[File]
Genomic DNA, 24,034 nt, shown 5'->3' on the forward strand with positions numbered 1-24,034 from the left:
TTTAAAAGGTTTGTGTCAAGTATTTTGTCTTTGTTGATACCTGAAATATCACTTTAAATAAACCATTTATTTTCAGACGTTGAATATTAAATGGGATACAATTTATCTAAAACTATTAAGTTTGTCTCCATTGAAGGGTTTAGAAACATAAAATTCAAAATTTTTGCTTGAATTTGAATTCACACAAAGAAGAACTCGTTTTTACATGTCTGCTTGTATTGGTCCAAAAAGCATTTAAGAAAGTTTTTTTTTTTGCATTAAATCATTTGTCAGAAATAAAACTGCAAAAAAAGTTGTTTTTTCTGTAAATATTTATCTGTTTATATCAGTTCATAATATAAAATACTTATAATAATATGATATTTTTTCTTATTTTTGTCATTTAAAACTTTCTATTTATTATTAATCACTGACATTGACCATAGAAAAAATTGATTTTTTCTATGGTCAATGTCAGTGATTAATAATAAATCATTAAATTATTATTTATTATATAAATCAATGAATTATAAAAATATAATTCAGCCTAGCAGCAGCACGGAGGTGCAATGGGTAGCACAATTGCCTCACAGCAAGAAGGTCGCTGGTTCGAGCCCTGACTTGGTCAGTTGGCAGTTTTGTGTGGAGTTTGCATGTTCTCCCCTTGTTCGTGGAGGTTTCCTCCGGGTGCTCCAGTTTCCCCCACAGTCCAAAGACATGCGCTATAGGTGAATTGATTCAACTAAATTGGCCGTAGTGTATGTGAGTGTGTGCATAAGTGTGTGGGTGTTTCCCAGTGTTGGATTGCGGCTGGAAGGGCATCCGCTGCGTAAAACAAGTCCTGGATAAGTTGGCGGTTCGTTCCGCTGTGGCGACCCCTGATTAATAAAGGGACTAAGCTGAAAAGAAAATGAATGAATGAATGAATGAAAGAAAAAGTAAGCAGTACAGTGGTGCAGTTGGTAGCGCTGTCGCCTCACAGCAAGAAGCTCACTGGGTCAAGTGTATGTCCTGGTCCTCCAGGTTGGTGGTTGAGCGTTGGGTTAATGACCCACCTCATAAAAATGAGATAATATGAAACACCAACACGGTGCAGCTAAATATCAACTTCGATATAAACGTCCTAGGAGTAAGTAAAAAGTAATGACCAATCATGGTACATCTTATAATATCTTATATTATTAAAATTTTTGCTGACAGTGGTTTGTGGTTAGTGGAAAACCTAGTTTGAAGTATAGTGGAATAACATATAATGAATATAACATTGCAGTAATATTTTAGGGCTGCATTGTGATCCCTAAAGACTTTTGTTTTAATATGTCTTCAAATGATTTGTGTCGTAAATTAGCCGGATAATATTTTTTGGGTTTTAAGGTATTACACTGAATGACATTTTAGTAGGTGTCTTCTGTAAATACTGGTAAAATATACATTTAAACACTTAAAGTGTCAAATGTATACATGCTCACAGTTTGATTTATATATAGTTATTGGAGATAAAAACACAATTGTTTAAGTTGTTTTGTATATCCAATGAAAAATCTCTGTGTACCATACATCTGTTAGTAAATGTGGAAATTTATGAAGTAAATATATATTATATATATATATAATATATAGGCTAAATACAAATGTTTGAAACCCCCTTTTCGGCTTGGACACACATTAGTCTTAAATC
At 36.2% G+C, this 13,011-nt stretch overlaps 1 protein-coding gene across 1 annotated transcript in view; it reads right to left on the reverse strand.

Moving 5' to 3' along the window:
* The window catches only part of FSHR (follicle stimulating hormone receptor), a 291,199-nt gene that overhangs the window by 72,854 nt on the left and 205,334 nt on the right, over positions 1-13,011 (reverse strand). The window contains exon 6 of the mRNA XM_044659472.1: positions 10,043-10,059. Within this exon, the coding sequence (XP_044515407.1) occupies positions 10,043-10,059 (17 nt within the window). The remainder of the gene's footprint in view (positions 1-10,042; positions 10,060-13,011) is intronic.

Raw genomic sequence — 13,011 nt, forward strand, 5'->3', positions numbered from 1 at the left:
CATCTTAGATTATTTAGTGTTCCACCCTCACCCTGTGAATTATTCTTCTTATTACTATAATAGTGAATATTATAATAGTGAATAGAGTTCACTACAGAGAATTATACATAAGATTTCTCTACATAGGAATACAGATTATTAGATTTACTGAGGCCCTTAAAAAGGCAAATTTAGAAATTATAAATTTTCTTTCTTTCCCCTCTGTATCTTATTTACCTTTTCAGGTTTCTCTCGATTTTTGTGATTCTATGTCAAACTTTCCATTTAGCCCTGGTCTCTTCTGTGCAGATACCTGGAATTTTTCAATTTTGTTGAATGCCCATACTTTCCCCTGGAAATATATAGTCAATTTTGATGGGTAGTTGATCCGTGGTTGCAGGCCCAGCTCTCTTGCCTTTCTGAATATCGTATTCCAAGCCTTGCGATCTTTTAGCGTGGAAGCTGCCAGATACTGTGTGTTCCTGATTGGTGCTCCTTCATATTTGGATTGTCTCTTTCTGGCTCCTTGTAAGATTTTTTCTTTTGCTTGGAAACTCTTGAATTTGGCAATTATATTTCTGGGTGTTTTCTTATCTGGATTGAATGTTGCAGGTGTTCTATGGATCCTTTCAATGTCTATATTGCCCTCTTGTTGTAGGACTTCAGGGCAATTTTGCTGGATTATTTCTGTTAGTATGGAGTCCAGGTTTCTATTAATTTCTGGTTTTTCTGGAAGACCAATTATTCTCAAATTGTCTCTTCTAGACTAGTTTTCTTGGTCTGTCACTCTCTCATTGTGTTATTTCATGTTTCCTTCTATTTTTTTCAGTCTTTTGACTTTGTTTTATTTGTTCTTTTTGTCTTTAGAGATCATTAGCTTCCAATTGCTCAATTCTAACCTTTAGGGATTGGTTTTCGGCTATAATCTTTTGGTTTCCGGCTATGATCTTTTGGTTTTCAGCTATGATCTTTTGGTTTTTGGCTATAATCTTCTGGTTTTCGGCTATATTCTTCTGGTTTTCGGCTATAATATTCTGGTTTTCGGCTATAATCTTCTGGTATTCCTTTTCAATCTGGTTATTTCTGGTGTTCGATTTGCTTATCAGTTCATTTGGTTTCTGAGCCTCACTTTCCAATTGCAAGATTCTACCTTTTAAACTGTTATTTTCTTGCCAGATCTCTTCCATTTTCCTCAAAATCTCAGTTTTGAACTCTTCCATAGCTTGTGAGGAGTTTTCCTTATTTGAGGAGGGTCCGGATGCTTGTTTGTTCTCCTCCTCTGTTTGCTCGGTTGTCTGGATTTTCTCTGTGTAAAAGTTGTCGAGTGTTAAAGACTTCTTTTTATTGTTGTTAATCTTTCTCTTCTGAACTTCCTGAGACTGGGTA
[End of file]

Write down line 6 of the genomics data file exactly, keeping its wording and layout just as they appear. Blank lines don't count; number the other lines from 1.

Raw genomic sequence — 13,011 nt, forward strand, 5'->3', positions numbered from 1 at the left: